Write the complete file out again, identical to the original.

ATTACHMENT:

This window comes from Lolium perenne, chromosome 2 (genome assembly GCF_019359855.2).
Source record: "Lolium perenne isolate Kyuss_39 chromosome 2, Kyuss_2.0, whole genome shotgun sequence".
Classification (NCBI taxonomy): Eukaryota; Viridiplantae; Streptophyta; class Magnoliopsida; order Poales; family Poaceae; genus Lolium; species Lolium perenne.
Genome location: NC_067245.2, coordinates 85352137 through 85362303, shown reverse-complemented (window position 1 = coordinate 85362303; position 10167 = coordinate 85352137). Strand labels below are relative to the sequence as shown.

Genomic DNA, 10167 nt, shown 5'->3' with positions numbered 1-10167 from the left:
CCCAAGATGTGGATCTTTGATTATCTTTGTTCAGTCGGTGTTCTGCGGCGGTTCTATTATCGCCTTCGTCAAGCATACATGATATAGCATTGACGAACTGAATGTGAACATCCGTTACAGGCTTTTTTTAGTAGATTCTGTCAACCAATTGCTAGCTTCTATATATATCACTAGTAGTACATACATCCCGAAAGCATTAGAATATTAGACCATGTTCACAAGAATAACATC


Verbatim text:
This window comes from Lolium perenne, chromosome 2 (genome assembly GCF_019359855.2).
Source record: "Lolium perenne isolate Kyuss_39 chromosome 2, Kyuss_2.0, whole genome shotgun sequence".
Classification (NCBI taxonomy): Eukaryota; Viridiplantae; Streptophyta; class Magnoliopsida; order Poales; family Poaceae; genus Lolium; species Lolium perenne.
Genome location: NC_067245.2, coordinates 85352137 through 85362303, shown reverse-complemented (window position 1 = coordinate 85362303; position 10167 = coordinate 85352137). Strand labels below are relative to the sequence as shown.

Genomic DNA, 10167 nt, shown 5'->3' with positions numbered 1-10167 from the left:
CCCAAGATGTGGATCTTTGATTATCTTTGTTCAGTCGGTGTTCTGCGGCGGTTCTATTATCGCCTTCGTCAAGCATACATGATATAGCATTGACGAACTGAATGTGAACATCCGTTACAGGCTTTTTTTAGTAGATTCTGTCAACCAATTGCTAGCTTCTATATATATCACTAGTAGTACATACATCCCGAAAGCATTAGAATATTAGACCATGTTCACAAGAATAACATC